It is G-d’s Will

I cannot count the number of times someone has told me that I shouldn’t be upset because whatever it was that happened is part of G-d’s will. I find that line to be more than irritating, I find it patronizing, simplistic and ridiculous.

In large part this feeling is because of the contradictions and inconsistencies I see. Last week I read that there were radical Islamists celebrating Hurricane Katrina and calling it G-d’s punishment. They even assigned it the rank of private. But it is only nine months ago that one of the most devastating natural disasters ever The Asian Tsunami destroyed uncounted towns and villages and killed hundreds of thousands of people, a substantial number who were Muslim.

It seems a little contradictory, dontcha think.

When I speak to parents who have lost children I cannot reconcile their grief with comments that suggest that G-d wanted their children more than they did. When my friend ‘D’ died from complications caused by a brain tumor I was told this on more than one occasion. I almost throttled the last person who said it.

The simple truth for me is that some of these things do not make sense and I don’t know how to make sense of them. And that inability to make sense of the senseless is a challenge that I live with.

‘D’s first encounter with the brain tumor hit in 1994. He was a couple of months short of 25. The sequel to it came about 18 months later. I remember speaking with him about it and discussing what he could expect in the future. He looked at me and said “When people say that ‘shit happens’ I am who they are talking about.”

We spent hours discussing this and I remember many of those conversations in great detail. During another one he told me that sometimes you have to have the intestinal fortitude to accept that you do not understand and or will not get any answers to your questions. I told him that it sounded like a polite way of being told to “fuck off” and that I preferred a more direct response.

He responded by pointing to the scar on his head and asking me to consider what it meant to have gobs of grey matter scooped out. I told him that I didn’t follow where he was going and he said that it really didn’t matter because in the end I would end up in the same place which he described as frustration central in far more colorful terms.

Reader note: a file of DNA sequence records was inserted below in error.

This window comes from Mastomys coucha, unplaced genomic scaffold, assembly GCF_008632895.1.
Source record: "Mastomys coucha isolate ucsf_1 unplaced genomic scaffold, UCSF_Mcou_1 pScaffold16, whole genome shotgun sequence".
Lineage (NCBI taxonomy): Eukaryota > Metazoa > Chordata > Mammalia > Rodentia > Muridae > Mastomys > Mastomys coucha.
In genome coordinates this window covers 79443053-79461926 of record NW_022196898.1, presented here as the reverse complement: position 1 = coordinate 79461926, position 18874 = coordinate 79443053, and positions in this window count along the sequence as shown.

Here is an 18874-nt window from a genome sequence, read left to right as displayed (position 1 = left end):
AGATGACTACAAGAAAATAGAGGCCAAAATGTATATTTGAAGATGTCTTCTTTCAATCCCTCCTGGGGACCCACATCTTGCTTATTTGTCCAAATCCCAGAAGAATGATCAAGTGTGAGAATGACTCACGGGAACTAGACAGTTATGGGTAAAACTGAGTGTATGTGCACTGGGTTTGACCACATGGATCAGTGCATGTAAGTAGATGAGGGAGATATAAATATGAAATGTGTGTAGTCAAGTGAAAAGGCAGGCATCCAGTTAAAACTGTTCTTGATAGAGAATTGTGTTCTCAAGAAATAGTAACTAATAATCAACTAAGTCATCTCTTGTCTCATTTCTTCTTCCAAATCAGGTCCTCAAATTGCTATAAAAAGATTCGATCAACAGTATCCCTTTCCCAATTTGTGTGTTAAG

Bottom line: I agreed with him that sometimes you have to shrug your shoulders and keep moving. It is not a matter of ignoring or minimizing the importance/pain/frustration but accepting that we do not know why everything happen and that there may not be a reason. Happy endings exist in the movies but in real life they sometimes fall short.

So the best that we can do is to just live our lives. It is not profound and it is not always satisfactory, but sometimes that is all we get.

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  1. Jack's Shack September 13, 2005 at 4:21 am

    Hi Barbara,

    Good points.


    Well said as usual. I learned the hard way that things are not always good nor easy, all we can do is live.

    The trick is finding the joy even in times of sadness.

  2. Stephen (aka Q) September 12, 2005 at 11:55 pm

    I agree with Barbara. I think the “Why?” question is utterly useless.

    Actually, it serves one purpose: it makes people feel better. But only at a terrible cost.

    Let’s imagine, for a moment, that the thousands of people who died in New Orleans deserved it. That God meted out a just punishment on them.

    But I know I haven’t committed the terrible sins they committed; so I am secure. God won’t do to me what he did to them. There, I feel better now.

    Too bad about those thousands of people, who have suffered an unspeakable tragedy, and now get my self-righteous judgement dumped on their heads, too.

    Let’s go back to my first statement: “Why?” is an utterly useless question. It doesn’t stop tragedies from happening, and it doesn’t make the victims feel better after the fact. On the contrary, it makes them feel much worse — as you illustrated from your personal experience.

    God bless you, Jack, for having the courage to take reality as it comes — the whole package, good and evil — without embracing simplistic “answers”, but maintaining your faith nonetheless.

  3. BarbaraFromCalifornia September 12, 2005 at 8:56 pm

    This is such a complicated subject, that I do not even know where to begin.

    If you have not read play THE TRIAL OF GOD by Elie Wiesel, please do. You can read it in a half day, and it deals beautifully with this issue from the lenses of a survivor, but through the pograms of the 1600s.

    Ultimately, what difference does it make if something is or is not God’s will? A tragedy exists, nevertheless, as do all of the blessings of live…How to explain the unexplainable has kept Rabbis, men and women busy for thousands of years. (part of me is playing a devil’s advocate here.)

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